NVIDIA's own documentation provides a glimpse into the inner workings of the new GeForce 9300 mGPU chipset. As the diagram below shows, it is a single chip solution. There's no North and Southbridge chips specifically as is the case with Intel's current chipsets. There's a 1333MHz FSB that communicates between the chipset and the processor, while the chipset has all the necessary functions required housed in one place. This aspect plus the more powerful built-in GPU are key reasons, why Apple went with NVIDIA's solution to create a more balanced platform - one that's much needed these days. Read on as we detail more key features of this recently introduced NVIDIA chipset:-
The feature list is quite similar to the existing GeForce 8 mGPU that NVIDIA has already introduced for the AMD platform. The Intel specific changes include an integrated dual channel memory controller that supports either DDR2-800 or DDR3-1333, which should give it some legs even as the market shifts from DDR2 to DDR3 memory. There are 20 lanes of PCI Express version 2.0, with 16 lanes dedicated naturally for a discrete graphics card should you choose that route. The remainder is divided as motherboard manufacturers see fit for other PCIe slots or onboard components.
Moving on to the next feature, there's the rather standard support for up to six SATA 3.0Gbps devices, with NVIDIA's MediaShield RAID (0, 1, 0+1, 5) technology. IDE devices will likely be supported by motherboard vendors with third-party solutions, as seems to be the norm nowadays. Other key features here are the impressive list of display output options, from the usual VGA analog to dual-link DVI to HDMI and even DisplayPort. Then there's the standard HD audio CODEC and native Gigabit LAN, which comes with NVIDIA's FirstPacket technology.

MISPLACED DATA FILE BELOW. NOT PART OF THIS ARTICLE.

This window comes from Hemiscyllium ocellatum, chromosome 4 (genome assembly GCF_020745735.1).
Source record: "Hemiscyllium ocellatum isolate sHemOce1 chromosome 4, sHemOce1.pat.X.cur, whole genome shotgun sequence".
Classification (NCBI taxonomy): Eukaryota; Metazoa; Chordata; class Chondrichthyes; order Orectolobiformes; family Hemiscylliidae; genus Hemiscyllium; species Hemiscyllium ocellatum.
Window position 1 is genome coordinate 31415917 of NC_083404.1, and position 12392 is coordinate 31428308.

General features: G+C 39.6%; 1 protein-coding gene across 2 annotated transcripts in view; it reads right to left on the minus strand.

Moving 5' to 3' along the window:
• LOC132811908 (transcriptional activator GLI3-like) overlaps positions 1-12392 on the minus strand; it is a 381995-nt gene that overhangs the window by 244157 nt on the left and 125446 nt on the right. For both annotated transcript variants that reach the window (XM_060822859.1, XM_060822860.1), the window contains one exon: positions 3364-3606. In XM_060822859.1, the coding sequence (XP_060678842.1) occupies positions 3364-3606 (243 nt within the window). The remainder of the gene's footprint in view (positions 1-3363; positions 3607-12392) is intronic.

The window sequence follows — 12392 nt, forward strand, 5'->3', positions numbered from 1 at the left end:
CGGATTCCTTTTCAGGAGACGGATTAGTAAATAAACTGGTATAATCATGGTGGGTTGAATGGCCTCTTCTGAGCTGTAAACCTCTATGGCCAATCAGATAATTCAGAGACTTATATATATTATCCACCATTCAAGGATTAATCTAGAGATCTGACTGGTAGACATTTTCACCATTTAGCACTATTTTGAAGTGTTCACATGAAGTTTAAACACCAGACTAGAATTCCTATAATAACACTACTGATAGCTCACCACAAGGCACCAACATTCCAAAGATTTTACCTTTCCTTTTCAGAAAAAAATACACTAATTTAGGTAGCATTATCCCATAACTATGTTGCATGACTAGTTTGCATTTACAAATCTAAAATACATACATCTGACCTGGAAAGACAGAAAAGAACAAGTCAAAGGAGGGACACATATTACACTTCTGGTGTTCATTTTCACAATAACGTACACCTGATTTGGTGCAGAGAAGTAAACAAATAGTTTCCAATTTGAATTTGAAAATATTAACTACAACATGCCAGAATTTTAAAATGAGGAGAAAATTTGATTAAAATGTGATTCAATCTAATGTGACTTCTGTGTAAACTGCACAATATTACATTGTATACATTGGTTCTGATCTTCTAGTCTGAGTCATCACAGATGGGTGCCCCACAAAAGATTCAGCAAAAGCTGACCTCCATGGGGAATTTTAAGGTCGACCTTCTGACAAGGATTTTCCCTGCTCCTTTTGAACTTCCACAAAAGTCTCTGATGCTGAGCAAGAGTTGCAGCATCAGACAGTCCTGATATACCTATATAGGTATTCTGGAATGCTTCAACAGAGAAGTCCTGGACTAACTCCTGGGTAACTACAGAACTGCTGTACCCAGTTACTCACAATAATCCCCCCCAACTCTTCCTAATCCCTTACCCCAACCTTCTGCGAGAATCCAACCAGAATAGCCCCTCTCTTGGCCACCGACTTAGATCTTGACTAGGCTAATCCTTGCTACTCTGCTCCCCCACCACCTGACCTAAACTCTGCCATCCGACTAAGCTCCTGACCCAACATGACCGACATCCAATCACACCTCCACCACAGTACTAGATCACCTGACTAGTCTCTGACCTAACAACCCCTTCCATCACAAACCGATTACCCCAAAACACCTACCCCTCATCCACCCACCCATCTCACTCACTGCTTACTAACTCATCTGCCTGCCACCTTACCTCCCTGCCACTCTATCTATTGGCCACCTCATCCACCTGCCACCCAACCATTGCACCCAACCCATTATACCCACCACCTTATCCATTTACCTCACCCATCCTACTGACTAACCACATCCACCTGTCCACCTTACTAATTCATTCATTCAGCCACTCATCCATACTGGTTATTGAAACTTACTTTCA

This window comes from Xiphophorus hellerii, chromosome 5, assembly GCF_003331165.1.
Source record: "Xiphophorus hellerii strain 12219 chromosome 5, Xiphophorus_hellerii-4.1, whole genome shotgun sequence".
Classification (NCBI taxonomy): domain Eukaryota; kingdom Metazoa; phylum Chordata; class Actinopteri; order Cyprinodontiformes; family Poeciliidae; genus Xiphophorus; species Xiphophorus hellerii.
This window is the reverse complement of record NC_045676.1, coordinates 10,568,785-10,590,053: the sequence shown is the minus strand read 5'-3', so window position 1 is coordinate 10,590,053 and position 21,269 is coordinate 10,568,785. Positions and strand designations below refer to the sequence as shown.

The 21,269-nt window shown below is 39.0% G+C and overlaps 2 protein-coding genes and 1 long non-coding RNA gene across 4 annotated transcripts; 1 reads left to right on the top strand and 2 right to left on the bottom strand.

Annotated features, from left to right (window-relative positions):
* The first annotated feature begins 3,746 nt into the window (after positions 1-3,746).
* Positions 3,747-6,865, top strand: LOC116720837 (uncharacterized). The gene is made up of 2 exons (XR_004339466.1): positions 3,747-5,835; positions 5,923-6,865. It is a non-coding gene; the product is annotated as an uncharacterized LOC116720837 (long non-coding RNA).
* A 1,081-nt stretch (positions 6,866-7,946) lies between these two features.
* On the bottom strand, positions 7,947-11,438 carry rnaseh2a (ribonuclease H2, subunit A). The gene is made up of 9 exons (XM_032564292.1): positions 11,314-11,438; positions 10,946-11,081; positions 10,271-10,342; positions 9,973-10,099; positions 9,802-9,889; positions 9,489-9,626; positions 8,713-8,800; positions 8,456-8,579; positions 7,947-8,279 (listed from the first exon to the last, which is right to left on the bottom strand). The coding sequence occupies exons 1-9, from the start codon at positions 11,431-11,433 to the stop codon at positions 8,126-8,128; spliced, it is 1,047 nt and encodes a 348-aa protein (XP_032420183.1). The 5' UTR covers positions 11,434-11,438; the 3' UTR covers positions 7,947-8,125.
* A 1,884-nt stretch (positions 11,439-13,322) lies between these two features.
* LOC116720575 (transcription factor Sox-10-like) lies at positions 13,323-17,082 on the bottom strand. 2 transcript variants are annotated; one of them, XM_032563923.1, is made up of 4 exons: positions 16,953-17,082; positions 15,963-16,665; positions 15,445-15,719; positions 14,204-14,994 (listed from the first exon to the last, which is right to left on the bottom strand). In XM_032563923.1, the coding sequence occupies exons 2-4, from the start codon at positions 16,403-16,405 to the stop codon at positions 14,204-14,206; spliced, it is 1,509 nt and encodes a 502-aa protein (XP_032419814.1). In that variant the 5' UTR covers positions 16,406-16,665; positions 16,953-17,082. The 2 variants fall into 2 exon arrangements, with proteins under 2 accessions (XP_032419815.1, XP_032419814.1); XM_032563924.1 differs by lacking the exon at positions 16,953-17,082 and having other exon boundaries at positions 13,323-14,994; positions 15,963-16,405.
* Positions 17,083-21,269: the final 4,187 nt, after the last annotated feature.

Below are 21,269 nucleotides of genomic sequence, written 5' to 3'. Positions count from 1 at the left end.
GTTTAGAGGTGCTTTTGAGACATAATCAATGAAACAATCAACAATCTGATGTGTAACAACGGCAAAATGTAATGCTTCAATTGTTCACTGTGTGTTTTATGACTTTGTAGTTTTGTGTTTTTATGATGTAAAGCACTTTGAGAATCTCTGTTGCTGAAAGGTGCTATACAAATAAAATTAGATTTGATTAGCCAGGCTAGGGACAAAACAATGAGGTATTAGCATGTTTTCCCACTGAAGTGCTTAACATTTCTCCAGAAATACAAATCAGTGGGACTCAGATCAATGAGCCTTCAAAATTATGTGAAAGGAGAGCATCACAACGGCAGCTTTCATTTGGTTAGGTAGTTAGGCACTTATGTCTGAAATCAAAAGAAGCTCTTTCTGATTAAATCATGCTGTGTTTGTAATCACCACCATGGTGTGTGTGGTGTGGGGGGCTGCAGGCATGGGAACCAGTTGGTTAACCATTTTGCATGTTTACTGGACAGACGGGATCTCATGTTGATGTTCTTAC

Most important for users is the integrated GPU onboard. NVIDIA says there are 16 stream processors, each running at 450MHz for the core and 1.2GHz for the shader processors. The GeForce 9400 mGPU meanwhile will be clocked at 580MHz/1.4GHz. Obviously, NVIDIA's proprietary technologies like Hybrid SLI is supported, with the GeForce 9300 mGPU capable of combining its graphical prowess with another similarly 'low-end' NVIDIA discrete GPU. In this case, only the GeForce 8400 GS and 8500 GT models are supported, which is a big red flag to what's the 'real' GPU integrated inside the 9300 (if you haven't guessed from the 16 stream processor count).
Also since there are stream processors within, CUDA is supported on the 9300 mGPU so if you're inclined to do your part, you can engage in Folding@home or even try the Badaboom media converter that's much touted by NVIDIA for speedy video transcoding. Also, Adobe's latest CS4 suite now supports GPU acceleration using NVIDIA GPUs and you should get slightly better performance out of the limited stream processing power on the 9300.
If you're more concerned about the HD video playback aspect, then you should be assured that the whole and latest PureVideo HD package is found onboard, including dual-stream decode acceleration (for picture-in-picture), image enhancements and post-processing. The GeForce 9300 mGPU also goes one step further than NVIDIA's own discrete GPUs by having full support for 24-bit 8-channel LPCM uncompressed audio through HDMI. This is something that surpasses AMD's much touted 780G chipset, though it is present in the ATI Radeon HD 4800 graphics card series.
A new addition that reflects NVIDIA's emphasis on GPU computing has to do with turning the integrated GPU on the 9300 into a dedicated PhysX processor, potentially improving the frame rates in games that support PhysX, like Unreal Tournament 3 and Ghost Recon: Advanced Warfighter 2. This only works when you pair the 9300 mGPU with a discrete lower mid-range graphics card like the GeForce 9400 and 9500 GT. This requirement is important as NVIDIA states that anything more powerful would adversely affect the overall performance instead. Currently, this is available for Windows Vista 32-bit.
Overall, it's quite a long list of interesting features, though not all will be useful for the typical mainstream user. They will no doubt enjoy the improved GPU performance. HTPC enthusiasts in particular have received quite a few goodies in the 9300 mGPU and it may well be a popular choice now. To see whether that's true, let us now turn to a suitably HTPC oriented board, the microATX ASUS P5N7A-VM that's featured on the following page.